Posts in the “mysql” category

mysqldump command - how to dump (backup) a MySQL database

MySQL backup FAQ - How do I backup/dump a MySQL database schema?

Answer: Use the mysqldump database utility.

MySQL dump examples using the mysqldump utility

On a DOS/Windows pc with no name/password protection, you can dump a database named my_db with the following command, but don't do this just yet:

mysqldump my_db

Note that this gets you not only the database schema, but also the current data in the table.

Show MySQL foreign keys with the "show create table" command

I got a really brutal looking error message from Spring and MySQL yesterday. I've been working on a Java-based web interface for Nagios for a client, and I ran into an error message that basically says "Cannot add or update a child row: a foreign key constraint fails". If you like ugly, gruesome error messages here is the full-blown error:

How I fixed my JDBC MySQL transaction problem

A JDBC MySQL transactions tip: If your transactions aren't working with your new MySQL database you may have the same problem I just had. I created my database tables with the default MySQL storage engine (MyISAM), and guess what? MyISAM doesn't support transactions.

The beginning of a MySQL database script

Here is some code that I use at the beginning of a MySQL database script to (a) create a database, (b) create a local user to access that database ('foo_user'@'localhost'), (c) create a remote user that can access the database ('foo_user'@'%'), and (d) then use that database (which I need to do before starting a bunch of CREATE TABLE statements):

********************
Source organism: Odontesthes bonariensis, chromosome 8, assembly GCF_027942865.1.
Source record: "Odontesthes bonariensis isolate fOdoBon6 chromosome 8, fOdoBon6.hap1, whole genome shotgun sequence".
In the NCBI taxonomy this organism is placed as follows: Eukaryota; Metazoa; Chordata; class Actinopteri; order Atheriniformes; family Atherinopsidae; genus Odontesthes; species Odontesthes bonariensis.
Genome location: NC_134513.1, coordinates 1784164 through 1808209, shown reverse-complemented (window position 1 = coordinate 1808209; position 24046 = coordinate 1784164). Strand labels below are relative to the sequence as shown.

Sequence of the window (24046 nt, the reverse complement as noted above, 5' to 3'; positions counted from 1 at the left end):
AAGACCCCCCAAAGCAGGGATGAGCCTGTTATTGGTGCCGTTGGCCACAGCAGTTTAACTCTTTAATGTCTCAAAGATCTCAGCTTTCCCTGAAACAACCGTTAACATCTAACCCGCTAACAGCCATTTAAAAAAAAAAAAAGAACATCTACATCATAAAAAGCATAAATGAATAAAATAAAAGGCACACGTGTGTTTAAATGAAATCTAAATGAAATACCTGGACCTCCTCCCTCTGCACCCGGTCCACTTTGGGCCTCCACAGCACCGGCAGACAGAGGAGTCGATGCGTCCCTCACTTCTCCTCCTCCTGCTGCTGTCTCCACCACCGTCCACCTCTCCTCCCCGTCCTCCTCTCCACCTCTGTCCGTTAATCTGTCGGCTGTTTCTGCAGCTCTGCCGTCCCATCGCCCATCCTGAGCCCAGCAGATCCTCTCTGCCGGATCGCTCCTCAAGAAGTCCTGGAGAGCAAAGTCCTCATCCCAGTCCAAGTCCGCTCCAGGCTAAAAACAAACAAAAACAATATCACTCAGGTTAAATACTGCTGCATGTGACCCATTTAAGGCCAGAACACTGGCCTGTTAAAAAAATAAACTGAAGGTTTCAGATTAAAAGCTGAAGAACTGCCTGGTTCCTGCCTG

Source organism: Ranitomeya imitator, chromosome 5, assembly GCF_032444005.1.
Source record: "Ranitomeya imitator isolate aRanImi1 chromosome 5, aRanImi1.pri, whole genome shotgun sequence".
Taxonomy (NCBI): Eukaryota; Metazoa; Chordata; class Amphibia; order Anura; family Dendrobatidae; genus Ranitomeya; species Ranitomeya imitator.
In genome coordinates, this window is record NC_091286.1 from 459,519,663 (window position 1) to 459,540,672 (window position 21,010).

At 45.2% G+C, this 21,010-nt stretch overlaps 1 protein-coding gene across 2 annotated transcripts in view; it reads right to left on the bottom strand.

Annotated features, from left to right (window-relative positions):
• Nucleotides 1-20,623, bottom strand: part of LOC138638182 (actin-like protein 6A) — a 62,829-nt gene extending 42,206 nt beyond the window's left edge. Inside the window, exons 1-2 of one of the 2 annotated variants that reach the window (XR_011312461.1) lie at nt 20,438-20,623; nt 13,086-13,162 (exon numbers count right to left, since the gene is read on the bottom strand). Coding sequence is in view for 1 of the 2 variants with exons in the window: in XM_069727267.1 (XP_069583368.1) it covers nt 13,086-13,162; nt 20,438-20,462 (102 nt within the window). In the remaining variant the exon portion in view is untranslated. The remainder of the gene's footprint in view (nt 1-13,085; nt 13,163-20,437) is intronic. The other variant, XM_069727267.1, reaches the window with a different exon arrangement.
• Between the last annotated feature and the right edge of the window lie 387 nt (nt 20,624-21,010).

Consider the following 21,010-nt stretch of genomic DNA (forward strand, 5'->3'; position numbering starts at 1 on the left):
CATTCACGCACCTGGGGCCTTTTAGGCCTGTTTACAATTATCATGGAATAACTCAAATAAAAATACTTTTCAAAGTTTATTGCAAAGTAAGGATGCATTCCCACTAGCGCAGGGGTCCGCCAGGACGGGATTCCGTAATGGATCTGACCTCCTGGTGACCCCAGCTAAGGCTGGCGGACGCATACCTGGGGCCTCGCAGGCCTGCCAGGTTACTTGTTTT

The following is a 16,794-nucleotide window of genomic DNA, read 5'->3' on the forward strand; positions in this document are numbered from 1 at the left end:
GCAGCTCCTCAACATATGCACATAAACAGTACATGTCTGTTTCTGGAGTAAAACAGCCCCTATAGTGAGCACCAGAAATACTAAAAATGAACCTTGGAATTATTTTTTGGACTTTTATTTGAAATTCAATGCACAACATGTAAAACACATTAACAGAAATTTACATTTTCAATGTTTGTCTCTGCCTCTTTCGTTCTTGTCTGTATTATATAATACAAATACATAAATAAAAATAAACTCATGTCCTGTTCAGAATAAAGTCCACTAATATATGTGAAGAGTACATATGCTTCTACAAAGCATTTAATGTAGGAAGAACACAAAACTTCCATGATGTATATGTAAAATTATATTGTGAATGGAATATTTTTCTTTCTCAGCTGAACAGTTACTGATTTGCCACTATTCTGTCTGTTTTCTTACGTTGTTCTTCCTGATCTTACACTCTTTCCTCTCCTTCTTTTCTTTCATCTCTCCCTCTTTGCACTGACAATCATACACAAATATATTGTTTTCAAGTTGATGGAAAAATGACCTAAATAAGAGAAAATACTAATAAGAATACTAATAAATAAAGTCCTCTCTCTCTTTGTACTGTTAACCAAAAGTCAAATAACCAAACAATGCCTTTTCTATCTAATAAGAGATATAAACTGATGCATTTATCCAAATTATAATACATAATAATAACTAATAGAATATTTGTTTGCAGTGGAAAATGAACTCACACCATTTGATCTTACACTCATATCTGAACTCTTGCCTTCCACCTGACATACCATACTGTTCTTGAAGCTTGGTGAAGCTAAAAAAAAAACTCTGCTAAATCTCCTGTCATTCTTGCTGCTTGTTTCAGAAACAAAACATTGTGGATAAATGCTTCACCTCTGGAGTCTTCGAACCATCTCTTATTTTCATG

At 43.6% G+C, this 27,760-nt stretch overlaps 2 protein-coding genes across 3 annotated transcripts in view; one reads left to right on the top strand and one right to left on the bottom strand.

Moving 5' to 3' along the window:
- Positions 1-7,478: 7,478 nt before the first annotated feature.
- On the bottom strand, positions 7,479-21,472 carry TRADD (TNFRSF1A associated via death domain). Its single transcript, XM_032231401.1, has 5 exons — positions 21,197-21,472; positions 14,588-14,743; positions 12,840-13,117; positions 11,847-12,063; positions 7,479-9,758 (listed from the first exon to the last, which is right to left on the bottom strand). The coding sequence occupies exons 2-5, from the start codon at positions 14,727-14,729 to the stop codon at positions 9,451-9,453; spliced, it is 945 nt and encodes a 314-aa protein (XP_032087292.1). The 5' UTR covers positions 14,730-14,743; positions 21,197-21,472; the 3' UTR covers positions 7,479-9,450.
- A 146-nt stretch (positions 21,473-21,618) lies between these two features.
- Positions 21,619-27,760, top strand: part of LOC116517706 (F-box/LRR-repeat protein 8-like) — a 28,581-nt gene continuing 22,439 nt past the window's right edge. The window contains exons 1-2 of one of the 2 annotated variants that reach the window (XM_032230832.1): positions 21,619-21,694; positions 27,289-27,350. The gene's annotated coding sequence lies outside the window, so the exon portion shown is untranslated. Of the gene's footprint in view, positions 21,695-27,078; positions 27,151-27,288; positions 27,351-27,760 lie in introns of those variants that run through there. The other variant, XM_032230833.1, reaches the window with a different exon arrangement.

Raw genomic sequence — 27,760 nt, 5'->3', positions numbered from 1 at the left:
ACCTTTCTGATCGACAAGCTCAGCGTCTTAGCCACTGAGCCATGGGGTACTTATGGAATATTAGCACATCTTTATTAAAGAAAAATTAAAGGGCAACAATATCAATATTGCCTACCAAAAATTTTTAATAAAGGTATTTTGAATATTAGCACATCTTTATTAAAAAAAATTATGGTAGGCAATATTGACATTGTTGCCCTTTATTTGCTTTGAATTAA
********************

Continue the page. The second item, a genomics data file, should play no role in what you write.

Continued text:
MySQL: Default a field to the current date/time

MySQL date/time FAQ: How do I create a field in a MySQL database table that will default to the current date and time whenever a new record is inserted into my table?

Answer: Just define the field in your table as a timestamp field, and combine that with the default keyword and the MySQL now() function when you define this field in your database table.

The syntax for creating a MySQL timestamp field that defaults to the current date and time when creating a new database table looks like this:

MySQL login FAQ - How do I log in to a MySQL database?

MySQL login FAQ: How do I log into a MySQL database?

Assuming you have the root password, this MySQL command from your Unix/Linux command line will work:

mysql -u root -p

After issuing that MySQL login command you will be prompted for the root user password. Just enter that root password, and you should be in. After you login, your console should look like this (using MySQL version 5):

MySQL CSV import example

I just ran into a situation where I needed to import some CSV data into a MySQL database table. I already had the data I needed in a CSV file format, and I needed to import the data in that file into my MySQL database table.

A few more specifics about the problem and the solution: